There’s a neat story in this week’s Home & Garden section about the yearly poinsettia sale at Oklahoma State University’s campus in Oklahoma City. It included the statement that poinsettias aren’t toxic to humans, as is commonly thought.
I wondered if it was safe for pets too. I’d like to get some plants this year but have three dogs and a cat, all known to sample a leafy lunch.
According to Dr. Sandra Morgan, an associate professor at OSU’s veterinary school, the pretty holiday plants have gotten a bad rap over the years.
“Like any plant, if a dog or cat eats too much of it, it will get ill,” she said. She warned that mistletoe is far more toxic to animals than poinsettias.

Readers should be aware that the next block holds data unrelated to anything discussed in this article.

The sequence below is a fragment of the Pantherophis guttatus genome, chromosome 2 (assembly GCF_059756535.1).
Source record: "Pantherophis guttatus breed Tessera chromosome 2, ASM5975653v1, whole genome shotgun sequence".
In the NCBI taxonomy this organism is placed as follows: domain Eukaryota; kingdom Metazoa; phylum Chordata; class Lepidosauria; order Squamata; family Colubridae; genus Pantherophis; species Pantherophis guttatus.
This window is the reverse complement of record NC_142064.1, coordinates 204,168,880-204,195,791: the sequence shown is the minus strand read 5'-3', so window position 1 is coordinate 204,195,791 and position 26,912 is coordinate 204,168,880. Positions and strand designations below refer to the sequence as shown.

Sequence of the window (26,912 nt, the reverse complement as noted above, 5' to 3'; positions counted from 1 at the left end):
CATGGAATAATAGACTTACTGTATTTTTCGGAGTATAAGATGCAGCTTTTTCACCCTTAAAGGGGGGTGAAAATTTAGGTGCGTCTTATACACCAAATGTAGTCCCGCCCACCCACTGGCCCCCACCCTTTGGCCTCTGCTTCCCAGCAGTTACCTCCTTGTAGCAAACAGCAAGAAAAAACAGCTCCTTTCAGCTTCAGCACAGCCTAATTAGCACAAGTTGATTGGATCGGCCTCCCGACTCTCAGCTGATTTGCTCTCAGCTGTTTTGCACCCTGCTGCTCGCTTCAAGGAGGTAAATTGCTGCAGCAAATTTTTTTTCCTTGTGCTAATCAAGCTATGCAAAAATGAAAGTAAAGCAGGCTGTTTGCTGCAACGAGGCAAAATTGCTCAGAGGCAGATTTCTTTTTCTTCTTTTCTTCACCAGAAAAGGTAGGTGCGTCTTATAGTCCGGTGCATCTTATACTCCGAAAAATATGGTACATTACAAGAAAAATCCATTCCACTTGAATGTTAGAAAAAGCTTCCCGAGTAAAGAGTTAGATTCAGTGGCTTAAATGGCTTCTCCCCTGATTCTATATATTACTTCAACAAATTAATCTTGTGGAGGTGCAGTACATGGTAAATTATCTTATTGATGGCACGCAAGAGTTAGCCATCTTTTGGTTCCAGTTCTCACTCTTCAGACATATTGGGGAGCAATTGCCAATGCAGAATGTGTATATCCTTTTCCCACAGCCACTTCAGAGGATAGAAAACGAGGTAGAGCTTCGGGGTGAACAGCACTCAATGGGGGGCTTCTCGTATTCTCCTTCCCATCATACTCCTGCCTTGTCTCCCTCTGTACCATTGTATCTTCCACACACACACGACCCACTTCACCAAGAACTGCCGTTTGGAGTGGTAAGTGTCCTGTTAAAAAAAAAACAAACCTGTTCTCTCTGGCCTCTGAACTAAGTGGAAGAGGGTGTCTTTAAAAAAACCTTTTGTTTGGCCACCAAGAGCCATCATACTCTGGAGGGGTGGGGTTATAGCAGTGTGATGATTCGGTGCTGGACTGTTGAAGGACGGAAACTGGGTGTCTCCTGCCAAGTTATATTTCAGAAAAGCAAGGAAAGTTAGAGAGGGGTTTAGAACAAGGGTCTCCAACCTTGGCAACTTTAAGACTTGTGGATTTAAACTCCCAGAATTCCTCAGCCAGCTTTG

That’s good news for my pets — and my holiday decor. Not such good news for my husband, who won’t be getting any kisses under the mistletoe.
Susan Simpson, Education Writer
Did you know that 55,000 people die every year from rabies, a disease that is 100 percent preventable?
The majority of victims are children that live in poverty, often in undeveloped countries.
Two Oklahoma State University students, Alex Glover and Jennifer Moreno, aim to help prevent the deaths by raising money with a 5K Race for Rabies at 8 a.m. Sept. 8 at Boomer Lake in Stillwater.
The entry fee is $20 and includes a T-shirt. And dogs can even join their owners, provided they have current proof of rabies vaccination.
The proceeds will go to the Alliance for Rabies Control. Also OSU veterinary students will be eligible to win a symposium by international rabies experts and can apply for a two-week internship at a field site in Africa.
For more information, contact Moreno at firstname.lastname@example.org